Next up would be to animate the images when our caption moves across. Here we can easily do that by using the ‘translateX’ value. The ‘X’ means this will move on the horizontal ‘X’ axis, from left to right. So, if we were to set this a negative value (-25%) then it would move left. In this case, we only want it to move 25% of the parent’s width over to the right, so we use the following code.

001 .ca-style figure:hover img
002 {
003     -webkit-transform: translateX(25%);
004     -moz-transform: translateX(25%);
005     -ms-transform: translateX(25%);
006     transform: translateX(25%);
007 }

Caption visibility

Let’s set the height and width of our caption and make sure we can’t see it by setting the opacity to zero. With 3D transforms, you can rotate an element, so what we would think of as the front, no longer faces the screen. We can accomplish this by using ‘backface-visibility: hidden;’ then set its origin to the left side.

001 .ca-style figcaption {
002     height: 100%;
003     width: 50%;
004     opacity: 0;
005     -webkit-backface-visibility: hidden;
006     -moz-backface-visibility: hidden;
007     backface-visibility: hidden;
008     -webkit-transform-origin: 0 0;
009     -moz-transform-origin: 0 0;
010     transform-origin: 0 0;

Backflip the caption

Now let’s rotate the caption backwards by 90 degrees on the Y-axis, which will make it be flipped towards us. We are then going to set the speed at which it will return back, by using ‘transform 0.4s’ and ‘opacity 0.1s 0.3s’. The next step is where we make all this magic happen by creating a hover state.

001     -webkit-transform: rotateY(-90deg);
002     -moz-transform: rotateY(-90deg);
003     transform: rotateY(-90deg);
004     -webkit-transition: -webkit-transform     0.4s,     opacity 0.1s 0.3s;
005     -moz-transition: -moz-transform 0.4s,     opacity 0.1s 0.3s;
006     transition: transform 0.4s, opacity 0.1s     0.3s;
007 }

Flipping the caption

Without the hover state, none of the CSS we wrote in the last step would mean anything, as the caption hasn’t flipped forward yet – let’s deal with that now. When the cursor hovers over, we want our caption to become visible by setting the opacity to ‘1’ and then rotate forward by 90 degrees at the same speed we set in the last step.

Position the button

Let’s position our ‘Take me there’ button within our caption. Because we positioned the <figure> element as relative, the button can now be positioned anywhere within the caption using ‘position: absolute’. We can position it 20px from the bottom and 20px from the right.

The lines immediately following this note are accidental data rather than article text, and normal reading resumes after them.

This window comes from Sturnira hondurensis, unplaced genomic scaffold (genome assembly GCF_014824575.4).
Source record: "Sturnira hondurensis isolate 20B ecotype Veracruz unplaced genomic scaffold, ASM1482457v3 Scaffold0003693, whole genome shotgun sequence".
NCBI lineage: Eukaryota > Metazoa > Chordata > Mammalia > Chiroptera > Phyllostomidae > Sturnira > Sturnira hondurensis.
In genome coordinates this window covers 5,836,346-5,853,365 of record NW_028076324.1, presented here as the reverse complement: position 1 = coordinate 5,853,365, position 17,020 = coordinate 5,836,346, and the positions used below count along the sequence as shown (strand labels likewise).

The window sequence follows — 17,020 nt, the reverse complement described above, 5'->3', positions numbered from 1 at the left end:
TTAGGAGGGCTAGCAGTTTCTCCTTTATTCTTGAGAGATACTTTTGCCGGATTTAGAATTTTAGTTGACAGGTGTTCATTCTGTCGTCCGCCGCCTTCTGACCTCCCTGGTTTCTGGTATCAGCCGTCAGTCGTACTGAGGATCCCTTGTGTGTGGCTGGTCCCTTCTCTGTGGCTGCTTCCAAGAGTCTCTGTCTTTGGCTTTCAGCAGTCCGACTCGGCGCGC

001 .ca-style figcaption a {
002     position: absolute;
003     bottom: 20px;
004     right: 20px;
005 }

Button hover state

We can finish off our button by giving it a nice transition. So on hover the button element is rotated(transitioned) from its default colour to a lighter colour, over two seconds and ‘all’ of its properties can be altered during the transition. After that we can use ‘ease in’ to make a smoother transition.

001 .btn_hover:hover {
002     background: #3fc7e8;
003     -webkit-transition: all 0.2s ease-in;
004     -moz-transition: all 0.2s ease-in;
005     -o-transition: all 0.2s ease-in;
006 }

Responsive grid

We are now going to think about mobile devices and add some media queries to make our grid responsive. We will point to our ‘grid’ class and then set the maximum width to 31.5em. Following this, we want to make sure we have enough padding all around.

001 @media screen and (max-width: 31.5em) {
002     .grid {
003         padding: 10px 10px 50px 10px;
004     }

Responsive images

Now that we have made the containing grid responsive, let’s do the same with our images. We need to target all the ‘li’ items within our grid and set their widths to 100%. After that, we make sure we set a minimum width to 300px. Any less would make the images look too small and vice versa.
001     .grid li {
002         width: 100%;
003         min-width: 300px;
004     }
005 }

Conclusion

Creating animations with CSS3 takes a little bit of time to get your head around, especially when using the 3D properties and values. So, with that in mind, be sure to experiment and see what animations you can achieve through using these new and exciting CSS features.

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    • Kacey Coughlin

      Why is there never a demo link? This is web, not print!